Creating meaningful channel groupings for better data and insights

*This article is about Universal Analytics which will sunset on 1 July 2023 and be replaced with Google Analytics 4. You can find our GA4 content here.

As an analytics consultant, I’ve come across many account setups all with their own unique quirks. But there are a few aspects that tend to be consistent across clients I’ve worked with, no matter what industry they work in. One of those aspects is how channel groupings are implemented within views and, by extension, how UTM parameters are defined.

For this article, I want to share some of my experience with channel groupings in a few tips, so you can get more meaningful insights from your tracking and start digging deeper into campaign performance.

Standardise your UTM parameters for more coherent campaign data

Before we go into channel groupings themselves, it’s important to make sure the parameters used for all campaign data is coherent. We recommend keeping your mediums on par with the groupings Google Analytics supports, then adding more specific information on the campaign onto the optional fields.

One example: if you run prospecting and retargeting display campaigns, keep the mediums for both types as ‘display’ but prefix the campaign name with either ‘prospecting_’ or retargeting_’ depending on the type of campaign. This method also helps with our next point: adding granularity to your channel groupings.

Add granularity to your channels for richer insights

Following on from the previous point, let’s look in more detail at the channel rules themselves. Often, channel groupings are left alone, using Google’s default hierarchy and rules. While there’s nothing inherently wrong with doing this, you do miss out on a lot of key insights. One point we make is to split some pre-existing channels out to make them more insightful.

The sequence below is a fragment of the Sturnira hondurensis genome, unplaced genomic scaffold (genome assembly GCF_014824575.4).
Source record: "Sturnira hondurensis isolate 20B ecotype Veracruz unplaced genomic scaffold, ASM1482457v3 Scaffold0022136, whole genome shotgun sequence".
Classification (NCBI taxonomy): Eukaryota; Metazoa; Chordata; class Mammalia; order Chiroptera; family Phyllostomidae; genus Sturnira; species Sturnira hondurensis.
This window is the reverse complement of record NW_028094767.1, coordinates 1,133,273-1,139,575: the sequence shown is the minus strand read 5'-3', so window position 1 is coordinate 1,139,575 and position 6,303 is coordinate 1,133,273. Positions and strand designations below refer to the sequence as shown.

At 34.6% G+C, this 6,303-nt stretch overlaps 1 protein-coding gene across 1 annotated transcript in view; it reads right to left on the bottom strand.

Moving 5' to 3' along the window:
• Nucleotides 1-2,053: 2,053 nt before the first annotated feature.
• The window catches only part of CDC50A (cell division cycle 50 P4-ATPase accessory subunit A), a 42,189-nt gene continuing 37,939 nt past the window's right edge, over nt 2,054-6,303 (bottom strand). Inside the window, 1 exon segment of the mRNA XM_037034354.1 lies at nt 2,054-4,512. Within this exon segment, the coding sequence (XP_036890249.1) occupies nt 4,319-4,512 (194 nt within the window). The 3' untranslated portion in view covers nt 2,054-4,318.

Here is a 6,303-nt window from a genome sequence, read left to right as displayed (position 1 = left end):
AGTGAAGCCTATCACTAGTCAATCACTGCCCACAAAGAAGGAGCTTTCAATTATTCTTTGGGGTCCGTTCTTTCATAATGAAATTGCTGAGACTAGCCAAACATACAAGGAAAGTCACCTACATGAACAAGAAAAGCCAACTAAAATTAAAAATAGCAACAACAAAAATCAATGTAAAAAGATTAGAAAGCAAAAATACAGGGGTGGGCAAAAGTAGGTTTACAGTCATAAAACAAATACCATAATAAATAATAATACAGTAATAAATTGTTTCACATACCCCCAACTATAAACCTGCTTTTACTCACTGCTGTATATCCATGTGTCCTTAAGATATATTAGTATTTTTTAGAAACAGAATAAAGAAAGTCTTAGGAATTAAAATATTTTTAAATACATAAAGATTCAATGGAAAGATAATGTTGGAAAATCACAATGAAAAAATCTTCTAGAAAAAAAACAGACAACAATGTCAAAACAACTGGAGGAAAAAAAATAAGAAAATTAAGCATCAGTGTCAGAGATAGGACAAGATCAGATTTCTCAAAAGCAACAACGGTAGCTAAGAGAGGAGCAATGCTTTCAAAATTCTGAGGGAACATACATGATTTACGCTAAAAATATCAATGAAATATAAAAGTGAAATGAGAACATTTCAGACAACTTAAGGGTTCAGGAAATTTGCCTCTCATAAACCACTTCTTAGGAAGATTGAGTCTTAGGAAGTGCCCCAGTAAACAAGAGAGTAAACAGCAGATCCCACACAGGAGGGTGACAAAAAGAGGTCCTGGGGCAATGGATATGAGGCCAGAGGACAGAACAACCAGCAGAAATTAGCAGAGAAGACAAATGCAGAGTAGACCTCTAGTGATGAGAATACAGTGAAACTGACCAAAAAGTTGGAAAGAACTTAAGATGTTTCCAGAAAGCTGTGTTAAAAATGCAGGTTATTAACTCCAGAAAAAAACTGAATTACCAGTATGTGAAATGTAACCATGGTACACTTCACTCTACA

For example, if you run both branded and generic paid search campaigns, GA will categorise both as just ‘Paid Search’. This isn’t wrong but it doesn’t give much insight into how they’re doing individually. Following on from the first tip, you can create channel rules that look for specific elements within your optional campaign data, in combination with the ‘System Defined Channel’ rules which may look something like this:

Paid Search Brand rules

Respect the channel hierarchy to avoid losing data to ‘Other’

Having specialised channels is a step in the right direction, but one aspect that is often neglected is the order of the channels during setup, which leads to traffic being grouped wrongly. When attributing traffic to channels, GA will evaluate each channel’s rules starting from the first in the grouping and if it doesn’t match that channel’s rules it’ll try the next one and so on.

We’d recommend starting with the channels with most exclusive rules then work your way down to the more open-ended channels. ‘(Other)’ will be at the bottom to group together traffic that doesn’t match any of the channels above it, but ordering channels appropriately further up the hierarchy will help avoid as much traffic as possible falling into here. You can change the ordering by dragging and dropping the eight grey dots next to the channel’s name within ‘Channel Settings’.

Direct order highlight

Amend the ‘Default Channel Grouping’ for flexibility

Now this point has been seen to be a bit controversial (and could honestly have its own blog piece) but amending the default channel groupings has many valuable benefits. Some recommend that any changes should be made in a separate custom channel grouping, as any edits to a view’s Default Channel Grouping will permanently change how new traffic is classified.  While this is also great for seeing the changes apply to data retroactively it does fall short in a few areas. Here are some points in defence of upgrading your default channel grouping:

Making the most of your channel groupings requires consistency across all stages of a campaign. From the creation of the campaigns to defining the channel rules to help label them, these tips should help you improve your tracking to better understand your site visitors and ultimately help you make better business decisions.

Of course, if you have any questions at all or would like more support with your data setup, we’re only one email away; head over to the data team page here for more details.

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